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Sweat and style are the high-geared twin axles of Speedbuggy.
The sweat? Well, it’s their own. Speedbuggy are one of the hardest playing bands in country music, putting their nitro-fueled brand on a genre that’s been the soundtrack to American life — from the bottoms of the Brazos to the concrete canyons of the cities — for nearly 100 years.
And the style? That’s theirs, too, although Speedbuggy arrived at their unique sound through the prism of experience, history and a love for some of the greatest music from country’s past.
After all, acoustic guitar playing frontman and lyricist Timbo, hot-rodding steel and lead guitarist Greg McMullen, bassist Brady Sloan and drummer Kellii Scott grew up in the modern rock era and spent their formative days on stage and in the studio performing in punk ’n’ roll outfits. But ultimately — as they grew as musicians and men — the lure of the music they loved drew them to its sources: Bakersfield and Hollywood.
Bakersfield is where Buck Owens & His Buckaroos, and later Merle Haggard, developed a hard twanging style of country — loud and proud enough to cut through the noise of roadhouses packed with blue-collar crowds out for a good time after a week of slaving in oil fields and farms.
“It was working man’s music, and that’s exactly the kind of songs we write,” says Timbo. “They’re songs about hard jobs, drinking and loving; real stories about real people. There’s not enough of that in country music these days. And I’ve worked hard at day jobs all my life, so I know all of those stories because I’ve lived them.”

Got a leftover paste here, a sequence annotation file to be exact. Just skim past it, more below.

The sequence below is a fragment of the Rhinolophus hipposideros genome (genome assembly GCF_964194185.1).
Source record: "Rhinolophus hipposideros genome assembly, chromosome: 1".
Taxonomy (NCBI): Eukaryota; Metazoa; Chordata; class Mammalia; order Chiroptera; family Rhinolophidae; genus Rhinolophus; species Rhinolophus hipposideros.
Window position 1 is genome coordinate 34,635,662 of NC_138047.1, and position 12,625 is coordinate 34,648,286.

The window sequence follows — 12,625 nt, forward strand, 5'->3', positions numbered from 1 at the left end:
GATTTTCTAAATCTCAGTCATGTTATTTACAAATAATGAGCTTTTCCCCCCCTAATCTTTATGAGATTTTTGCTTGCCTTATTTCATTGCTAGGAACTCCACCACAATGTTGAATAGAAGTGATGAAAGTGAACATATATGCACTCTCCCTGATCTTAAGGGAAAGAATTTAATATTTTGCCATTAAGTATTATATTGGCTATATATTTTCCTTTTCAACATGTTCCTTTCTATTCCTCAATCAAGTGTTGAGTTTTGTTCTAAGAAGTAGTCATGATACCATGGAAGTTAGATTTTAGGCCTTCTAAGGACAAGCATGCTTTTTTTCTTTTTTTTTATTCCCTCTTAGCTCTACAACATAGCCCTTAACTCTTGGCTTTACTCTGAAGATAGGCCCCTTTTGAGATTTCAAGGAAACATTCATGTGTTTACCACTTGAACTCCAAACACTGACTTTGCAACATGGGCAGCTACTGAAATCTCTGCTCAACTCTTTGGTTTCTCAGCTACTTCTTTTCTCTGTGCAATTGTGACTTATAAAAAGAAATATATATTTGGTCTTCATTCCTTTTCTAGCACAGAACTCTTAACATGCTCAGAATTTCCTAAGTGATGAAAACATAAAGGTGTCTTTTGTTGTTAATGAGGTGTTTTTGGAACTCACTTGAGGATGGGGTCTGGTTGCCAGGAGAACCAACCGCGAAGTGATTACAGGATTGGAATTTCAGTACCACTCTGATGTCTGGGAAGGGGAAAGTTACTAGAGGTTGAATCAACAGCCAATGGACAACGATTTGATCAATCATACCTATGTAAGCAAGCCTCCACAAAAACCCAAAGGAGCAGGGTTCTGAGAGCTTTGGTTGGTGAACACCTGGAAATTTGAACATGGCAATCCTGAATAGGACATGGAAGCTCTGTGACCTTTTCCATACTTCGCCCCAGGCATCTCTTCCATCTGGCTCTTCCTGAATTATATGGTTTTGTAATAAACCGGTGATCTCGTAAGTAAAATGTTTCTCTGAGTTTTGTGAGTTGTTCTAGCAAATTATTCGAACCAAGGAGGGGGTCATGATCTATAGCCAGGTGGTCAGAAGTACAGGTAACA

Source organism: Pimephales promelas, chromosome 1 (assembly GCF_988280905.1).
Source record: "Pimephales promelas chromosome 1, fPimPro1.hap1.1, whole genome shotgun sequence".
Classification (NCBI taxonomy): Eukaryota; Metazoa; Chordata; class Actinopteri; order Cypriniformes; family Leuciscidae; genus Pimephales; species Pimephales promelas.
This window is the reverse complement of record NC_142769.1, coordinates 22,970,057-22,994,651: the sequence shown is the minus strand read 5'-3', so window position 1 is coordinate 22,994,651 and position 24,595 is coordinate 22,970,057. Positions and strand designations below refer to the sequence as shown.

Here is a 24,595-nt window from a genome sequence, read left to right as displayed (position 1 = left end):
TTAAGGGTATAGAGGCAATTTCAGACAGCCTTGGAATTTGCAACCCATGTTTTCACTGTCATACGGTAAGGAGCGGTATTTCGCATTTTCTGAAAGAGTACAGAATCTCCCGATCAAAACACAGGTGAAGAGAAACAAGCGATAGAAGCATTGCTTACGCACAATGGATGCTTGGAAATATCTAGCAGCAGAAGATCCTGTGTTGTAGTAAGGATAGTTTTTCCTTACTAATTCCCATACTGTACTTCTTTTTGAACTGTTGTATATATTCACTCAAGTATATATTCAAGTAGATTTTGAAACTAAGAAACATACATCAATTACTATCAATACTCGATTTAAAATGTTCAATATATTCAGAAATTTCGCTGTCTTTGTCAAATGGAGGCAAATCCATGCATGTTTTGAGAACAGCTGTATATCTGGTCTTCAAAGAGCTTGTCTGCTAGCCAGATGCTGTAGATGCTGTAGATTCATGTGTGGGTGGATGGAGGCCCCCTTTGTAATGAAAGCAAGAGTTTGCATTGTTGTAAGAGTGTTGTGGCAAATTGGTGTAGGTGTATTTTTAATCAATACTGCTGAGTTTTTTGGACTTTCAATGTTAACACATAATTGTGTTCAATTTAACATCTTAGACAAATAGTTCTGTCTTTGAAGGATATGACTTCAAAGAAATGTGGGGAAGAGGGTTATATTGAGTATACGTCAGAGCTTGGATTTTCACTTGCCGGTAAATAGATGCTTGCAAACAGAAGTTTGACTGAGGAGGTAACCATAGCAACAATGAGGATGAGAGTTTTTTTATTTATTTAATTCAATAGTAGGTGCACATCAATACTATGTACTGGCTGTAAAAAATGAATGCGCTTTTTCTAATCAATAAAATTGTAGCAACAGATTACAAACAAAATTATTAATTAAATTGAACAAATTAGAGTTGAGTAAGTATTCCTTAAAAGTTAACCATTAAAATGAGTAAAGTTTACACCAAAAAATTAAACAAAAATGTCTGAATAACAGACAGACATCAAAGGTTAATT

Back in the Bakersfield days, Buck’s buddy Don Rich provided daredevil fret board accompaniment to Owens’ singing on Fender Telecasters — guitars with bolt-on necks, just in case one got cracked in a bar fight. That’s a contingency that also appeals to McMullen, since Speedbuggy shows have been known to erupt into busted-knuckle fiestas.
The six-string fandango is his department. McMullen’s a master Telecaster blaster, adept at the multi-string bends, double-stops and rich ‘n’ reedy voice-like tone that’s a signature of the Bakerfield’s sound.
The other half of Rich’s legacy was the gilded vocal harmonies he wrapped around the stories Owens sang. Sloan’s in charge there, twining his voice around Timbo’s to greater a unique vocal sound for Speedbuggy while his bass playing deftly splits the difference between country stepping and rock ‘n’ roll rumble.
And when it comes to the genuine honky-tonk weep-and-moan, McMullen’s got that covered, too. He’s an expert on the pedal steel — the instrument he played in the late songwriter Chris Whitley’s band — with fluid command of a range that stretches from modernist experimentation with effects and extended technique all the way back to Hank… and to Hollywood.
“Between Timbo’s acoustic guitar and my Telecaster and pedal steel, we cover a lot more textures than most other country bands in our songs,” McMullen says. “And when you factor in our range of musical experience, we have a much broader palette than a majority of the bands that play country today.”
Now, about Hollywood. The other half of Speedbuggy’s historic foundation is the romance of the Wild West. Especially as it was portrayed in the movies and the music of the great singing cowboys Gene Autry and Roy Rogers.
“We’re on a mission to put the ‘western’ back in country & western music,” Timbo insists. “Some of the most beautiful portraits of the American landscape and way of life are in those songs about riding the trails across the mountains, plains and rivers, and about making a new life in a land full of promise. That used to be part of the great American dream – the working man’s dream — and we don’t see any good reason to let it die.”
Right now Speedbuggy are poised at a drag-strip green light to their future. They’re recording a new album to capture their unique, time-jumping take on country music at its peak. And they’re rarin’ to burn plenty of rubber on the road in the U.S. and Europe, aiming to prove that real, strong-hearted country (& western!) music still has — and deserves — a place in everybody’s heart.
-Ted Drozdowski Nashville, TN
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